While the threatened showdown between Congress and President Bush over the College Cost Reduction Act never materialized, a different fiscal fight between the two branches of government is looming, this one over annual appropriations spending bills.
The Numbers Behind the Conflict
As outlined in a newly released issue brief by the New America Foundation, the latest education funding fight is spawned from the 12 annual appropriations bills that set the funding levels for about a third of the federal government for the upcoming fiscal year. Though Congress has yet to pass any of these bills for fiscal year 2008 (which began October 1), the Democratic Congress' proposed version calls for $23 billion more in spending than outlined by President Bush in his proposed budget for fiscal year 2008 (click here for more information on the federal budget process). The Labor, Health and Human Services, Education, and Related Agencies Appropriations Bill (Labor-HHS-ED), the largest domestic appropriations bill, accounts for much of the $23 billion over which Congress and the President disagree. The House-passed bill is $13 billion ($11 billion regular and $2 billion advance appropriation) over the President's request of $140.5 billion, and the bill reported by the relevant Senate subcommittee is $11 billion over ($9 billion regular and $2 billion advanced appropriation).
Here is where the fight arises: President Bush has threatened to veto any appropriations legislation that exceeds his requested spending levels.
There is a lot at stake in that veto threat, particularly for higher education funding. The Labor-HHS-ED bill establishes the maximum level of the Pell Grant for the 2008-2009 academic year and provides funding to support that maximum grant level. The Senate version of the legislation would provide enough funding ($14.5 billion) to maintain the current year maximum ($4,310 for the 2007-2008 academic year) while the House would provide funding ($16.1 billion) for a Pell Grant maximum of $4,700. The President called for funding ($13.0 billion) to support a Pell Grant maximum of $4,050 for the upcoming academic year. The President's request is not a decrease per se; it was meant to support the same Pell Grant maximum from the prior year . However, when the President established his budget request for fiscal year 2008, Congress had not yet enacted legislation establishing the maximum Pell Grant level for the 2007-2008 academic year.
So what Pell Grant funding level will prevail and be enacted into law? President Bush is thus far holding to his veto threat of the Labor-HHS-Education appropriations bill, but his Republican support in the House is wavering. Earlier this year, 147 Republicans in the House signed a letter announcing that they will vote against any appropriation bill that exceeded the Presidents budget request. The signatories are enough to block any attempt to override the President's veto. For 13 of these House Members, however, their bark was clearly worse than their bite, as they ultimately voted to pass the Labor-HHS bill in the House after signing the letter, even though the bill exceeded the President's funding level. These members were:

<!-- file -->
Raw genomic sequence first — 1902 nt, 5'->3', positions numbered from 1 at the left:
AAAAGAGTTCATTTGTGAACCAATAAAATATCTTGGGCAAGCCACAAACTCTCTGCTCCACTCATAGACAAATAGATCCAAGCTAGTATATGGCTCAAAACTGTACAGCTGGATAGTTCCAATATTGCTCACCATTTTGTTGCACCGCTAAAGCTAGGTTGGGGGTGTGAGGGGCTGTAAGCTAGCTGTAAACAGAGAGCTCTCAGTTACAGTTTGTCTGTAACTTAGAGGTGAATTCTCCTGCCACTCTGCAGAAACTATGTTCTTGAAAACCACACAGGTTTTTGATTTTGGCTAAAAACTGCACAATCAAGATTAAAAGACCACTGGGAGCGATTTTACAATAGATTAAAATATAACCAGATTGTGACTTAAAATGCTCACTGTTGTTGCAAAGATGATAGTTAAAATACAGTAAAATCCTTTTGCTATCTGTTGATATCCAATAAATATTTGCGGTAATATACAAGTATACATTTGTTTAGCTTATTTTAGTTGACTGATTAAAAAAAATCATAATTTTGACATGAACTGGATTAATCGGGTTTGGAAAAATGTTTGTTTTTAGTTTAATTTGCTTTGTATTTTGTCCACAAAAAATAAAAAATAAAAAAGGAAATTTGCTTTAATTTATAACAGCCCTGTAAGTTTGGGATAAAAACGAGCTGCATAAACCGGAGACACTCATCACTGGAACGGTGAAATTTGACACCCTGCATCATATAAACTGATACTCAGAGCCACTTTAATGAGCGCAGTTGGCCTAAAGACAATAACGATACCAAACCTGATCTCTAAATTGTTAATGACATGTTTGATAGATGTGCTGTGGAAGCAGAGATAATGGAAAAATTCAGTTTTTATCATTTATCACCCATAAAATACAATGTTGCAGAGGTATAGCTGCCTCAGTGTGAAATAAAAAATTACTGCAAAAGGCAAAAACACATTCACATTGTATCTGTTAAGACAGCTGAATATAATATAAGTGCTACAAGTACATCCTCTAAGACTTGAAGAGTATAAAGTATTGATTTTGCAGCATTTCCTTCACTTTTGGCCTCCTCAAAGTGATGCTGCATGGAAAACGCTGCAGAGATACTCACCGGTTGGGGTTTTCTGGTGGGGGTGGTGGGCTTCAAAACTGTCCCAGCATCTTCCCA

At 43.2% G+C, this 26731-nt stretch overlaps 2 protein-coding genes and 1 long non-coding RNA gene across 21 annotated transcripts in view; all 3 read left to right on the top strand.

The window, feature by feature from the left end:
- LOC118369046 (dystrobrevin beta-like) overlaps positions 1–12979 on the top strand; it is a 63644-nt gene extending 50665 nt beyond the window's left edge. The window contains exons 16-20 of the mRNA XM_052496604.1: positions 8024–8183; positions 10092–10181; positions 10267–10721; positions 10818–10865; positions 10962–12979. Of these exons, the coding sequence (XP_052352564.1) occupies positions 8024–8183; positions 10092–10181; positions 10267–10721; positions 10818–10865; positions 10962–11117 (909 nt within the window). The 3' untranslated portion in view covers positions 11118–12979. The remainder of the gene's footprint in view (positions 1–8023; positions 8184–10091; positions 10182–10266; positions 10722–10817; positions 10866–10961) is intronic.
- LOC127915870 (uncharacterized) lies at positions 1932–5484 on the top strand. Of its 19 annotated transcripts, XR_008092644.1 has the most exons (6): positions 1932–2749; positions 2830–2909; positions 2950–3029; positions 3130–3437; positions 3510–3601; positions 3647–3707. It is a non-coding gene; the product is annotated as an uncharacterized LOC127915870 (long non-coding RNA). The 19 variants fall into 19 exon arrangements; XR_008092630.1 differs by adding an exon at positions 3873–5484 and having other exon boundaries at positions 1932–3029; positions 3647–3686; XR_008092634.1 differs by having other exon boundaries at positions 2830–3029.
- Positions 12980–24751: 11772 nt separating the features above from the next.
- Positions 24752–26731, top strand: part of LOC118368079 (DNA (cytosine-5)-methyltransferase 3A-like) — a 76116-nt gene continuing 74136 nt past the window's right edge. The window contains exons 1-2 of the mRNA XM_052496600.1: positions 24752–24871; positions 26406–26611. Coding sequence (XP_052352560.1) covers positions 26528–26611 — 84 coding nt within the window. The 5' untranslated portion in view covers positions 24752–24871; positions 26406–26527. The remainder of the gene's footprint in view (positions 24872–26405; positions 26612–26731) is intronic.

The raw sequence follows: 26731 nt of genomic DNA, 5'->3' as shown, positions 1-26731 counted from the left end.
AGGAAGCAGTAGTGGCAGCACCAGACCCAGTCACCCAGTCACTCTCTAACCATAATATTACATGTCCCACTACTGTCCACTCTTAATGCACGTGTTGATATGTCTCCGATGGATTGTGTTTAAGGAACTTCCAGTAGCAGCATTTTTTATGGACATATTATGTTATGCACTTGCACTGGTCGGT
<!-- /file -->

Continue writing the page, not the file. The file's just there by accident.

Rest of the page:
Michael Rogers (AL), Christopher Shays (CT), Richard Keller (FL), Vern Buchanan (FL), Dave Weldon (FL), Thomas Latham (IA), Judy Biggert (IL), Ray LaHood (IL), Wayne Gilchrest (MD), Charles Pickering (MS), Jon Porter (NV), Steven LaTourette (OH), and Phil English (PA)
Given the reluctance of some Republicans to follow up on their pledge, its possible that the bill could be passed with a veto-proof majority. If it does not, then the Labor-HHS bill, and its key Pell Grant funding, will make for an interesting showdown between the President and Congress.
Pell Grant Shell Game?
Pell Grant funding for fiscal year 2008 could get more complicated than reconciling differences between the levels provided in the President's request and the proposed House and Senate bills. For the first time, the Pell Grant program will receive a supplemental boost in funding from non-appropriations legislation (also called mandatory spending) in fiscal year 2008. The College Cost Reduction Act provides $2.0 billion in non-appropriation spending for Pell Grants in 2008. This would provide an extra $490 to a maximum $4,310 Pell Grant in 2008... but it might not.
When the appropriations subcommittee drafted their respective Labor-HHS-Education bills, the $2.0 billion in mandatory funding provided in the College Cost Reduction Act was not yet enacted into law. Now, however, the appropriations subcommittee knows there is an extra $2.0 billion available to support Pell Grants in 2008 that does not count against the spending limit on the Labor-HHS-ED appropriations bill. A crafty appropriations committee could provide enough funding for a maximum Pell Grant of, say $3,820 at a cost of about $12.5 billion, and rely on the $2.0 billion in mandatory money to provide a maximum Pell Grant of $4,310, the current year's level. This would free up $2.0 billion for the appropriations subcommittee to spend on other education programs, or any program within its jurisdiction, such as the National Institutes of Health. (And you thought the NFL salary cap was confusing.)
Only a watchful eye and pressure will prevent the Appropriations committee from undermining the contemplated size of mandatory increases in Pell Grant funding as provided in the College Cost Reduction Act.